Dr. Johnson’s remark at the prospect of being hanged is just as true of the prospect of municipal bankruptcy: it concentrates the mind wonderfully.
Inflated by broad eligibility and chronic unemployment, this troubled program is due to pop.
The first step to avoid drowning in debt? Stop ignoring the approaching wave. By David Koitz.
Can’t anyone free California from deficits and dysfunction? By Michael J. Boskin and John F. Cogan.
No longer able to devalue its way to competitiveness, Europe can save itself in just one way: reforming its welfare states. By Michael J. Boskin.
Proposals to cut deeply into the Pentagon budget carry risks that the administration has yet to confront. By Kori N. Schake.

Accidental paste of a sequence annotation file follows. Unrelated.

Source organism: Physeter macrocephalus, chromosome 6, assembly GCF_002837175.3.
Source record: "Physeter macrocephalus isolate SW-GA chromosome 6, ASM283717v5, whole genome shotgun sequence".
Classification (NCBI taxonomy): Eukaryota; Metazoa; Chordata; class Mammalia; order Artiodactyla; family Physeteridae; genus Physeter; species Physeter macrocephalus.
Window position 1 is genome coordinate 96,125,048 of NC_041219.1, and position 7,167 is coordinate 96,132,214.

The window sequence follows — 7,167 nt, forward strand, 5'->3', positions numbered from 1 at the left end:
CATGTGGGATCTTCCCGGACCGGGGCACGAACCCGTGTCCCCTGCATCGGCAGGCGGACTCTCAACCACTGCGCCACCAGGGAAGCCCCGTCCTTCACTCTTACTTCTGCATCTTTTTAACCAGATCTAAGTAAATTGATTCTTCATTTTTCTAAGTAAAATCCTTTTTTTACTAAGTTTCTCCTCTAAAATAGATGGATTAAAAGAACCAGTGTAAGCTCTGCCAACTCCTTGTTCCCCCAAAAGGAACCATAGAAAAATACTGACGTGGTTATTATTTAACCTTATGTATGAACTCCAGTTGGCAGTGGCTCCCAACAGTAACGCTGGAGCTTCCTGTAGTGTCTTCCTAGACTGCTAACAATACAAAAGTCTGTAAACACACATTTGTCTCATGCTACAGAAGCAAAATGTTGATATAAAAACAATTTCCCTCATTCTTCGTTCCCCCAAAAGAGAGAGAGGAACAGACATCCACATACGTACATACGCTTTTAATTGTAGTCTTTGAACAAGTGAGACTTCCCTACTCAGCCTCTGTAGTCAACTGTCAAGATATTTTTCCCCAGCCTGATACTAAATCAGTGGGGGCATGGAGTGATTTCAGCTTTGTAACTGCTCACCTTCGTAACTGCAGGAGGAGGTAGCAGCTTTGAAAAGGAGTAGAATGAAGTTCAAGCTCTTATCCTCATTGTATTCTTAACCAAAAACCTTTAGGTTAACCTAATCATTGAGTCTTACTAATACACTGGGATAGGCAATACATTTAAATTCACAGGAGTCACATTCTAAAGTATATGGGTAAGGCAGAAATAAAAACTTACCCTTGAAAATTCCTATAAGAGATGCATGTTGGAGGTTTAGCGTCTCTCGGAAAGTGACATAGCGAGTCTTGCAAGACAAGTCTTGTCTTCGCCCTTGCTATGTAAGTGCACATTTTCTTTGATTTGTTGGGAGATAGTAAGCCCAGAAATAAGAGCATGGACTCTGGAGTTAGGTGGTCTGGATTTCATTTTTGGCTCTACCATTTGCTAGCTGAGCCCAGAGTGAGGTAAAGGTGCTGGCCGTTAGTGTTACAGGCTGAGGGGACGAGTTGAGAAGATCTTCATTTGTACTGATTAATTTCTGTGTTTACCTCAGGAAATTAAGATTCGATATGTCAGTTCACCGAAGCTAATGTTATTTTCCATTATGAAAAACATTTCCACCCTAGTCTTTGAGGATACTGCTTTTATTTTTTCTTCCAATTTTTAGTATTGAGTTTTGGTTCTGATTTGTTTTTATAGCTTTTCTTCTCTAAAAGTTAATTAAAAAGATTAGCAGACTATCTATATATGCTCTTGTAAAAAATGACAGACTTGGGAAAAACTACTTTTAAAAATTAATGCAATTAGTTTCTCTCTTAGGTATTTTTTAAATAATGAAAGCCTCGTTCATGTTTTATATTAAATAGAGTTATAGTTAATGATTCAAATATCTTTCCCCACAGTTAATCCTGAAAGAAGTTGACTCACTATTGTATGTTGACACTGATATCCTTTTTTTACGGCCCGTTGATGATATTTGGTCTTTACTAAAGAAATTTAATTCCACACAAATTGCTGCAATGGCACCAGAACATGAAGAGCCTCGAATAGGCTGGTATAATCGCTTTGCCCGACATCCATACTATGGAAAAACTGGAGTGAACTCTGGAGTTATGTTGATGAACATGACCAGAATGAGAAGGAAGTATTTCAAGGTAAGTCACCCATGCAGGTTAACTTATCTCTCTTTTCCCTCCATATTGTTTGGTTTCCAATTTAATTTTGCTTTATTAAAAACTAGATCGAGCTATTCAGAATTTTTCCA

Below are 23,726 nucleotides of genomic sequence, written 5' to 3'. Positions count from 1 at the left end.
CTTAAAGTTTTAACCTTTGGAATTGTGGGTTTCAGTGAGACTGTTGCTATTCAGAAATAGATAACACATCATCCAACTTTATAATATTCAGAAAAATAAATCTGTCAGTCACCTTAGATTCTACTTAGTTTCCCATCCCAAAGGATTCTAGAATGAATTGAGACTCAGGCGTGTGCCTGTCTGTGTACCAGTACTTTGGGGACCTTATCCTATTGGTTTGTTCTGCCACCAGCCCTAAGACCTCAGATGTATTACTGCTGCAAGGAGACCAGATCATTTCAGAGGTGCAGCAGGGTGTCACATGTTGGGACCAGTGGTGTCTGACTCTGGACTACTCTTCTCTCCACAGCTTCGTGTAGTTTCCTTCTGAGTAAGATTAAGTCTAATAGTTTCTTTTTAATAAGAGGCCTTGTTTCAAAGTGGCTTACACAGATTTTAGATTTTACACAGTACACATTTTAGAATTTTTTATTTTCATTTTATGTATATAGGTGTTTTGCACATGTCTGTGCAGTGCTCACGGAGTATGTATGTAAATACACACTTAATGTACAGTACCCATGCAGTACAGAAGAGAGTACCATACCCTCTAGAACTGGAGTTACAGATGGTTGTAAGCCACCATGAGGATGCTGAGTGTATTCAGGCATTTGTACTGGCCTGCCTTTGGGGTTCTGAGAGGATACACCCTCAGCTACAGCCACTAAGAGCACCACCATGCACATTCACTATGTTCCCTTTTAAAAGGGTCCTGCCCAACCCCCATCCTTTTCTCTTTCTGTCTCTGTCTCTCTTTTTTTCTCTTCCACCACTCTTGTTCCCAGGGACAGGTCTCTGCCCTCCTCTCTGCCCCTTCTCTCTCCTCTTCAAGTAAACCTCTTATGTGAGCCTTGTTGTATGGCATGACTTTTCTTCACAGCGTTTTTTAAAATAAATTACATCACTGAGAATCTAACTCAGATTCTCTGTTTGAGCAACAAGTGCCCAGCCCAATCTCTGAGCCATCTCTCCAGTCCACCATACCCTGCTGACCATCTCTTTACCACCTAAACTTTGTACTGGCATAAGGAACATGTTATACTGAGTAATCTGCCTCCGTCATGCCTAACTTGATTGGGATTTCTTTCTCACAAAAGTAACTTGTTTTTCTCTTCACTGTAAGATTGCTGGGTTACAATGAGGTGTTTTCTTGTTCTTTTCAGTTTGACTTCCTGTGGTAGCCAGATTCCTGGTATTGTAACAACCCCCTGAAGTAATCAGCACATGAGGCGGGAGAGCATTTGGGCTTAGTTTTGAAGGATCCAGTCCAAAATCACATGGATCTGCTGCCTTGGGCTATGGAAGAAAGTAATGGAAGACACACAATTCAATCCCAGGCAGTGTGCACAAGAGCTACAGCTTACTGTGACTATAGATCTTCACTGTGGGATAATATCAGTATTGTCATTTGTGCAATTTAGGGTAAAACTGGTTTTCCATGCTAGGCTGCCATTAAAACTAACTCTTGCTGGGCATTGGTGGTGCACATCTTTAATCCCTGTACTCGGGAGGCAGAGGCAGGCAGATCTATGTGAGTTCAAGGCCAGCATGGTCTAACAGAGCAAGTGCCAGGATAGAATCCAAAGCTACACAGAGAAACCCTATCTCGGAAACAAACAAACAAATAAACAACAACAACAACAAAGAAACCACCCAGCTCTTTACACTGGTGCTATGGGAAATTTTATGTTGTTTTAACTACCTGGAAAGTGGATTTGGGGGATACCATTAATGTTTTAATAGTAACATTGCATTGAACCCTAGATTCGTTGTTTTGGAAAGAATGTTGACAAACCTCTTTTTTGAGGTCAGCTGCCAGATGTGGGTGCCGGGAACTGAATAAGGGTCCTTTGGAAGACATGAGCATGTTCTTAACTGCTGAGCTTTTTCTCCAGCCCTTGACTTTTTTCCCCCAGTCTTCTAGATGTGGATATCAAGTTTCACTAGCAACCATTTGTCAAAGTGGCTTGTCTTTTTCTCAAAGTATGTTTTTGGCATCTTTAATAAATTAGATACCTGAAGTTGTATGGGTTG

European lawmakers want to protect their favorite regulations—effective or not, now and forever. By James Huffman.
Politicians were eager to cry “market failure” when the deeper problem was, and remains, government failure. By Gary S. Becker.
The next wave of retirees will be, on the whole, very comfortable—think of them as million-dollar baby boomers. Why should the young have to shell out for them? By John F. Cogan.
The quarter-century of economic expansion that began in the 1980s demonstrated the virtues of limited government. How quickly our politicians forget. By John B. Taylor.